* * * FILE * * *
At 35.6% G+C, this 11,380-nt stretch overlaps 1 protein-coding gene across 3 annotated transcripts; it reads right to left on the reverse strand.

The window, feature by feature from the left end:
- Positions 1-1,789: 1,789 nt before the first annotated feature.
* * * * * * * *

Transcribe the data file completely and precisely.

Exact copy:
At 35.6% G+C, this 11,380-nt stretch overlaps 1 protein-coding gene across 3 annotated transcripts; it reads right to left on the reverse strand.

The window, feature by feature from the left end:
- Positions 1-1,789: 1,789 nt before the first annotated feature.